Our UX department is made up of designers and researchers from all around the world. Each of them brings their own unique cultures, experiences, and strengths to GitLab. You can learn about each member of UX by visiting our team page.
The UX Department gets together once a week to share and discuss a variety of topics including workflow shortcuts or processes, designs for feedback, UX articles, and conferences. Attendance is optional but participation is encouraged. Each call is recorded and added to the archive.
The product development timeline that the UX department follows is described in the engineering workflow section of the handbook.
Every Product Designer is aligned with a PM. The UXer is responsible for the same features their PM oversees. The Product Designer meets with their PMs and other engineers every month to discuss scheduling and prioritization. Once the milestone has been set, the UXer assigns themselves to the issues in their area that need UX. UXers should immediately engage in and facilitate a conversation with the PM and engineers involved with the issue. Communicate early and often.
Understanding which PM is responsible for which area of the product is essential. An excellent resource for this is the Product stages, groups, and categories section of the handbook. The Product section of the handbook will give you a deep dive into how Product at GitLab thinks and works.
Product Designers meet with their PMs and other Engineering managers to discuss the priorities for the upcoming milestone. The purpose of this is to ensure that all understand the requirements and to assess whether or not there is the capacity to complete all the issues proposed. While we follow the product development timeline, it is recommended that you work with your PM and Engineering counterparts to discuss upcoming issues in your stages' roadmap prior to them being marked as a deliverable for a particular milestone. There will be occasions where priorities shift, and changes must be made to milestone deliverables. We should remain flexible and understanding of these situations while doing our best to make sure these exceptions do not become the rule.
Before working on the next release, we have a company kickoff call to explain what we expect to ship in the next release. This call is led by the product team and highlights significant improvements and features.
The UX Department has its kickoff as part of the UX weekly call directly preceding or following kickoff on the 8th of the month. Using the planning sheet as our guide, each designer walks through the issues they will be working on for that milestone. The kickoff fosters transparency and collaboration across the whole team so it is important that all UXers attend.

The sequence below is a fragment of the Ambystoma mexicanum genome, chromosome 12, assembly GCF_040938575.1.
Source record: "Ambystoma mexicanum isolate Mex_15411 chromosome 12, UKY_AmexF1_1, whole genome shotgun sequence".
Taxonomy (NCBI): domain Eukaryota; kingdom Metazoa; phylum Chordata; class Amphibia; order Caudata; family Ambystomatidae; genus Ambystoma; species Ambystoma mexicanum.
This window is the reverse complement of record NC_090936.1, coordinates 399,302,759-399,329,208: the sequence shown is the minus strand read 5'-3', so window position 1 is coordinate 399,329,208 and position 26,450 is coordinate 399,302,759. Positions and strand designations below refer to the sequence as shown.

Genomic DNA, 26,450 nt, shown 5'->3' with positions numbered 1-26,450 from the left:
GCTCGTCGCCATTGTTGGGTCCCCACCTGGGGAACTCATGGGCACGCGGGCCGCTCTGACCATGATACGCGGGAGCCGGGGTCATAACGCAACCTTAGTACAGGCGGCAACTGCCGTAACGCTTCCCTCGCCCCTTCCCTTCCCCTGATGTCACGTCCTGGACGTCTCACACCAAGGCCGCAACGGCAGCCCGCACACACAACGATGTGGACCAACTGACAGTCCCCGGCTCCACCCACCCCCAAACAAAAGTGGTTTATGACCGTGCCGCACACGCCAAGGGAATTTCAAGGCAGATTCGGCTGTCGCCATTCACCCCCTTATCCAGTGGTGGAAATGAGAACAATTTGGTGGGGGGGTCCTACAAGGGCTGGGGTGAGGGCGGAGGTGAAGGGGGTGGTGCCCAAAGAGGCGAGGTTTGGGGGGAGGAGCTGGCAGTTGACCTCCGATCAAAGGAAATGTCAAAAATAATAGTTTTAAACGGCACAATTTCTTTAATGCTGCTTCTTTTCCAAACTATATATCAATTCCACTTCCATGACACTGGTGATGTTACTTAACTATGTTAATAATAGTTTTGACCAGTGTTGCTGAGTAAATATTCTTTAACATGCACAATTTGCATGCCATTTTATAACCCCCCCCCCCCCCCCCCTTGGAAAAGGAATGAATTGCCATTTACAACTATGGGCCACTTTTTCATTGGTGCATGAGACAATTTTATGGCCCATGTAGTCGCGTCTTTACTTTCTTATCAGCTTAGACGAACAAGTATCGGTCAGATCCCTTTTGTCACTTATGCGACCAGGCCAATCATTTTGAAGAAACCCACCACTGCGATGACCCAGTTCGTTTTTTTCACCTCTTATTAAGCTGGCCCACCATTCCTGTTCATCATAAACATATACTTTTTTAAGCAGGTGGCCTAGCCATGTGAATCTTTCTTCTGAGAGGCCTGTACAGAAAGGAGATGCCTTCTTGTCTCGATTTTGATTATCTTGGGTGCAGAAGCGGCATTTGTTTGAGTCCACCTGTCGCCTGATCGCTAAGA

We want to make it as easy as possible for GitLab users to become GitLab contributors. The UX team should offer support, guidance, and resources to any community member interested in contributing code and/or UX improvements.
Issues for which we accept contributions from community contributors are labeled as
Accepting merge requests.
We want to encourage our community to contribute at any stage of an issue we are interested in.
Accepting merge requests issue has an additional
UX ready label, this issue points to changes that:
As a member of the UX Department, make sure to alert the UX Manager if you are asked to work on one of the issues but don’t have the capacity. The UX manager is responsible for encouraging the community member to suggest a solution, share a design proposal, and keep the conversation going.
For full details on contributing in general, see the contributing doc.
Once assigned to an issue, there is general workflow Product Designers follow.
Read about Product Designer workflows
There is a general workflow UX Researchers follow.
Read about UX Researcher workflows
GitLab uses labels to categorize, prioritize, and track work. The following is a breakdown of the labels most directly related to the UX workflow. An overview of all the label types and uses can be found in the contributing doc.
While labels are extremely useful for organizing and tracking our work, they are not meant to replace the expertise and judgement of team members, or to replace collaborative touchpoints between PM, UX, and Engineering. Do not rely on labels to communicate important information about an issue (for example, to hand off an issue to a developer). Designers, partnering with PMs and EMs, should determine the best approach for any given problem, and label issues accordingly.
After each release, we have a company retrospective call in which we discuss what went well, what went wrong, and what we can improve for the next release.
To understand the specific challenges faced by the UX Department, we hold an async UX retrospective after every milestone. This retro is done within the planning document. The goal is to evaluate what went well, what didn’t go well, and how we can improve.
We use epics and issues to organize, discuss, and execute our day-to-day work. Epics are used to define a larger vision and goal for a feature or area of the product. Issues within the epic drive the actions taken to achieve the desired results. In most cases, PM and the UX Manager are utilizing epics to plan and execute efforts over several milestones.